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Professors Can Turn Off Your Phones Remotely

South Korean educators adopt the iSmartKeeper app, while US professors use Flipd to stop students from using their smartphones in class.
BY BrainGain Magazine Staff Writer |   30-07-2019

professors use Flipd to stop students from using their smartphones in class

Let's face it, your phone is a blessing and a curse. Behind its sleek glass front is a whole world of excitement. All your friends, the entirety of the Internet and OMG, a kitten video…If you haven’t the focus or self-discipline to keep the phone away when you’re trying to listen to a lecture, your professors have your back.

South Korea and the US may have different approaches, but it all boils down to educators fighting technology with technology.
 

The iSmartKeeper app

In South Korea they have developed an app called iSmartKeeper, that has the power to remotely control all devices when on campus. Teachers can choose to manage their students’ cell phone usage in several different ways.

With the app installed, teachers have the ability to lock phones down in one of six modes. They can choose to lock all of the phones in the school, allow only emergency calls, allow only phone calls, allow calls and SMS, or turn off specific apps. Using GPS geofencing technology, the app automatically takes control of phones as they enter the college grounds.

Meanwhile, the app of choice for US college professors is Flipd, which nudges students to spend less time on their phone — helping them to be present in the classroom.

Lorenz Neuwirth, a professor of biopsychology and neuropsychology at SUNY Old Westbury, in New York was tired of his students scrolling through their phones during class.
 

Flipd off

Neuwirth used his own money to pay for his students to download a new app called Flipd, which monitors the amount of time users spend on their phones. If students play with their phones during his classes, Neuwirth can now see and track it, and it affects their final grades.

Similar to Fitbit, the app can be used to set goals for how much time a user wants to spend off the phone, and then track the person’s minutes away from the screen.

Unlike other approaches to smartphone overuse that lock away phones or censure users for time spent online, Flipd rewards them for minutes spent offline. Success or failure notifications let them know if they have met their goals.

According to Flipd co-founder Alanna Harvey the app has over 500,000 users globally, including 60,000 in North America, and has been used at over 100 colleges across the United States.

In Professor Neuwirth’s class, 5% of a student’s final grade is docked if the student doesn’t use Flipd.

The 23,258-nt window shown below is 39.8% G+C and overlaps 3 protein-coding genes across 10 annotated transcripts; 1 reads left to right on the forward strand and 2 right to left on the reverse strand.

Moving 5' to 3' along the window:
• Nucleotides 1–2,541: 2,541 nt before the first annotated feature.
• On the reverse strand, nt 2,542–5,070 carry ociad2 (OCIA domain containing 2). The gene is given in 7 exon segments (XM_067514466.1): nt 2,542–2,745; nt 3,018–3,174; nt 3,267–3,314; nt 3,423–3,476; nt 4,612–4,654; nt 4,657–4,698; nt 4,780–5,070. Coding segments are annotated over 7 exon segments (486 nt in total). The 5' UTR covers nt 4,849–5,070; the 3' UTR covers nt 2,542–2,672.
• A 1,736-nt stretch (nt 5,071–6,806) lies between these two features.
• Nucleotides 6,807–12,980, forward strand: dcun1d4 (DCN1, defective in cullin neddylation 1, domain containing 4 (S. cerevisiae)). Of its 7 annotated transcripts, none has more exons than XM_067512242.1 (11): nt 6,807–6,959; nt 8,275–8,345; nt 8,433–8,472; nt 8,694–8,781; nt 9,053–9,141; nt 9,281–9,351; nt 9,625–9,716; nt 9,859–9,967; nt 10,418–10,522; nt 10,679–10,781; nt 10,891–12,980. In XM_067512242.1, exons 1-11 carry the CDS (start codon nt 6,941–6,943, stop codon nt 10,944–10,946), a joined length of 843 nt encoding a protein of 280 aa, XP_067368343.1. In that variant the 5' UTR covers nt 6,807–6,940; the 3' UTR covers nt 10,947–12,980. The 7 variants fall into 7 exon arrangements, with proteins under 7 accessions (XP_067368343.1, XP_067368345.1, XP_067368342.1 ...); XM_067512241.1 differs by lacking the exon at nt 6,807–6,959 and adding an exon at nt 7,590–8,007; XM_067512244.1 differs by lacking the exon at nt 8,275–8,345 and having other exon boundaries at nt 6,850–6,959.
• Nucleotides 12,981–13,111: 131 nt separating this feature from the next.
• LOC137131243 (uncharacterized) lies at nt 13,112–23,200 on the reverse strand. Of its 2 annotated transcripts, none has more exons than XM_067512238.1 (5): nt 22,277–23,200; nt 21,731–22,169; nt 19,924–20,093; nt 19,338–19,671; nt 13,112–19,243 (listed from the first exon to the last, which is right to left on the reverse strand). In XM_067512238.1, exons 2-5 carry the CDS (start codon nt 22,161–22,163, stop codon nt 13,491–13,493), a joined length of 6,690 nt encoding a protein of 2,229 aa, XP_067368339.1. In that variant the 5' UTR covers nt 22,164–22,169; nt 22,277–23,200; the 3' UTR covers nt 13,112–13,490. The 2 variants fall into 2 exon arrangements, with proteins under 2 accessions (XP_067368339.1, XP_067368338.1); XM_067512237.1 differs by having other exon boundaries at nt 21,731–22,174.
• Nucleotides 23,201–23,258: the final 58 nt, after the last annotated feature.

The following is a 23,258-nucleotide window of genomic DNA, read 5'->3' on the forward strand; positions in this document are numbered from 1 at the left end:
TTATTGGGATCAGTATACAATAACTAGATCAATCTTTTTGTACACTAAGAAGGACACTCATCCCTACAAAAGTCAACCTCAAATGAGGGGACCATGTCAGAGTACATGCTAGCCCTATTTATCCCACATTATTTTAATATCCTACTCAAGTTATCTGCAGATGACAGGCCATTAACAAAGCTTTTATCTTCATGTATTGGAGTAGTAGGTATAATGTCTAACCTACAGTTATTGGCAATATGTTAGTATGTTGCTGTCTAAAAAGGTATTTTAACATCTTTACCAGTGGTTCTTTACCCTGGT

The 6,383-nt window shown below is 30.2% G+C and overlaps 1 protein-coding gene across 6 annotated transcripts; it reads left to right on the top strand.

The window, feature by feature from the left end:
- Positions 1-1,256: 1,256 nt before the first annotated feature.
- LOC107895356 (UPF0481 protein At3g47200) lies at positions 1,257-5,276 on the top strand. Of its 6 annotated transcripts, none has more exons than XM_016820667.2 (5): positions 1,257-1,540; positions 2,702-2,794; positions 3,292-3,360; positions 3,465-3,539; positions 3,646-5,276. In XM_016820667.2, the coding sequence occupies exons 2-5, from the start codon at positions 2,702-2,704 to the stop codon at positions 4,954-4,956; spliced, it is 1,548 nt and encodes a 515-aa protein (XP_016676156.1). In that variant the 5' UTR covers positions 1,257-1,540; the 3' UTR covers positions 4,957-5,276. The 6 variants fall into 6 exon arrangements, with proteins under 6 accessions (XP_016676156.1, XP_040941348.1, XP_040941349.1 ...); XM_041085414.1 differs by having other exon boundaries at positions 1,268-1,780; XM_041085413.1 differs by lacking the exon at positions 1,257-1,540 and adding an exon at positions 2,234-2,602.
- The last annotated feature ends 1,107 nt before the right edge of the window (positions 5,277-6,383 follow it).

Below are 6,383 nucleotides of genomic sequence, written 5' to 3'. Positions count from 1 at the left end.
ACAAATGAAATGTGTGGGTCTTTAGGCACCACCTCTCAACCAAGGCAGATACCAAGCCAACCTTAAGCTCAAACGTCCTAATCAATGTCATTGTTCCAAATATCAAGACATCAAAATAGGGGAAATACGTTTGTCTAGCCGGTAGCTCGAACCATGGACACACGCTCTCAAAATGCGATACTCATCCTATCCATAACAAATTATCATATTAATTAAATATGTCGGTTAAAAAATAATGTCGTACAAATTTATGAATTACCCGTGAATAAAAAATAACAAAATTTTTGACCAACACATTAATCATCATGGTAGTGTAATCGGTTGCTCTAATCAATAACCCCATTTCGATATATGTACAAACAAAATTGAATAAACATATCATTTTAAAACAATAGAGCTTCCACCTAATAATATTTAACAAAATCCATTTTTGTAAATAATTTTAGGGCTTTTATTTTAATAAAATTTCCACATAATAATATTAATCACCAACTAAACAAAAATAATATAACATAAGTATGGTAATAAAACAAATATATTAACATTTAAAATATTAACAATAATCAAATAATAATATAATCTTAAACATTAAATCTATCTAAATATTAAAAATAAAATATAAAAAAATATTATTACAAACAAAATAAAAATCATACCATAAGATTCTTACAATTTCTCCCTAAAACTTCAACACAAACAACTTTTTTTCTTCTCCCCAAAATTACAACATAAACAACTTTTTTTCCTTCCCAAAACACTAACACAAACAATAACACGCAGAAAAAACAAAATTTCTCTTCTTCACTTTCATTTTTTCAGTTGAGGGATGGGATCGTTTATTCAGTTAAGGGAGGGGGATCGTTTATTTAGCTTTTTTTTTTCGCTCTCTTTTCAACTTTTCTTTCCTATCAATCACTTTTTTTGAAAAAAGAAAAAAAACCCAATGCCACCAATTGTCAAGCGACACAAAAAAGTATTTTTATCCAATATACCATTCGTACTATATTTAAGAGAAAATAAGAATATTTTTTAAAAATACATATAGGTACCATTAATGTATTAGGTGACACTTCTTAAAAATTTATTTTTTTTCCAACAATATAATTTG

Kivanc Avrenli, a professor of analytics and statistics at Syracuse University, said he also had a hard time getting the attention of all his students before he started using the app.

“Even if you’re a stand-up comedian, even if you’re the most engaging teacher on earth, there would still be a few students who are constantly on their smartphones,” Avrenli told “The Washington Post.”

Now, 5% of their grade is based on attendance, and if he sees they have used phones in class, points are deducted.
 

Getting work done

“We can use mobile technology against distraction by mobile technology,” said Avrenli.

Although Avrenli met with some push back at first, he said it turned out way more successful than he thought.

“Students were excited to use it, especially when I explained to them why we were doing it, that [using phones in class] means they’re wasting their time, they’re wasting their money, and they get lost during lecture time," said Avrenli.

Now, he said, distraction by cellphones has completely gone away.

“They got to see that they can survive without checking their messages or emails during lecture time,” said the professor.

Apps like Flipd could serve as a valuable complement to tech giants’ screen-time monitoring tools.
 

Electronics in the classroom lead to lower test scores

A study finds that the intrusion of internet-enabled electronic devices (laptop, tablet and cell phone) has transformed the modern college lecture into a “divided attention task.”

"Many dedicated students think they can divide their attention in the classroom without harming their academic success – but we found an insidious effect on exam performance and final grades," said Arnold Glass, lead author of the study and professor of psychology at Rutgers University, New Brunswick in a statement.

"To help manage the use of devices in the classroom, teachers should explain to students the damaging effect of distractions on retention – not only on themselves, but for the whole class."

 

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